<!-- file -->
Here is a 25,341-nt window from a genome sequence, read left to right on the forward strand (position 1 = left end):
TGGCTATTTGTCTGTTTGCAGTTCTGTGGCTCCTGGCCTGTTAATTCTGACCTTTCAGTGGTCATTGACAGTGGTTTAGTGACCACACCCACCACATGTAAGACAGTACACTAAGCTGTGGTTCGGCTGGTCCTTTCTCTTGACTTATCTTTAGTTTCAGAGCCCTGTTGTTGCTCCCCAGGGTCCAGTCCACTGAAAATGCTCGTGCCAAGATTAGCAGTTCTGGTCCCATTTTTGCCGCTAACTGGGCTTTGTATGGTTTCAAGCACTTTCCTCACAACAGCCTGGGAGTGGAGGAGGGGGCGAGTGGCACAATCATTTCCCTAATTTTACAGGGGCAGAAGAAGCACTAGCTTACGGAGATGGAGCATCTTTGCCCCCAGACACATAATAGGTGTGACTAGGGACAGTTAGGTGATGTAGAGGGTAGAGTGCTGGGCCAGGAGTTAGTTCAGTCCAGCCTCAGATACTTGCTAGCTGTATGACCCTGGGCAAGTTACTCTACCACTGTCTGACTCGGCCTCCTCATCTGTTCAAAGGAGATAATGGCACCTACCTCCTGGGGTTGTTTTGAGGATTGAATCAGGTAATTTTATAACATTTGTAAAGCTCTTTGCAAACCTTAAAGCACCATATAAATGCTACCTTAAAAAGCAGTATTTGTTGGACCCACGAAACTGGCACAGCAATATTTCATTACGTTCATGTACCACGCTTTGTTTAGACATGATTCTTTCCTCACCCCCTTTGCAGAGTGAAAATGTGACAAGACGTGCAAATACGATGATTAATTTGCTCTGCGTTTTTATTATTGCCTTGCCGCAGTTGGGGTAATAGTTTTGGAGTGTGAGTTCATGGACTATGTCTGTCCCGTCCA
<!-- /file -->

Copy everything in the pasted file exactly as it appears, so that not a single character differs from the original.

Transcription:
Here is a 25,341-nt window from a genome sequence, read left to right on the forward strand (position 1 = left end):
TGGCTATTTGTCTGTTTGCAGTTCTGTGGCTCCTGGCCTGTTAATTCTGACCTTTCAGTGGTCATTGACAGTGGTTTAGTGACCACACCCACCACATGTAAGACAGTACACTAAGCTGTGGTTCGGCTGGTCCTTTCTCTTGACTTATCTTTAGTTTCAGAGCCCTGTTGTTGCTCCCCAGGGTCCAGTCCACTGAAAATGCTCGTGCCAAGATTAGCAGTTCTGGTCCCATTTTTGCCGCTAACTGGGCTTTGTATGGTTTCAAGCACTTTCCTCACAACAGCCTGGGAGTGGAGGAGGGGGCGAGTGGCACAATCATTTCCCTAATTTTACAGGGGCAGAAGAAGCACTAGCTTACGGAGATGGAGCATCTTTGCCCCCAGACACATAATAGGTGTGACTAGGGACAGTTAGGTGATGTAGAGGGTAGAGTGCTGGGCCAGGAGTTAGTTCAGTCCAGCCTCAGATACTTGCTAGCTGTATGACCCTGGGCAAGTTACTCTACCACTGTCTGACTCGGCCTCCTCATCTGTTCAAAGGAGATAATGGCACCTACCTCCTGGGGTTGTTTTGAGGATTGAATCAGGTAATTTTATAACATTTGTAAAGCTCTTTGCAAACCTTAAAGCACCATATAAATGCTACCTTAAAAAGCAGTATTTGTTGGACCCACGAAACTGGCACAGCAATATTTCATTACGTTCATGTACCACGCTTTGTTTAGACATGATTCTTTCCTCACCCCCTTTGCAGAGTGAAAATGTGACAAGACGTGCAAATACGATGATTAATTTGCTCTGCGTTTTTATTATTGCCTTGCCGCAGTTGGGGTAATAGTTTTGGAGTGTGAGTTCATGGACTATGTCTGTCCCGTCCA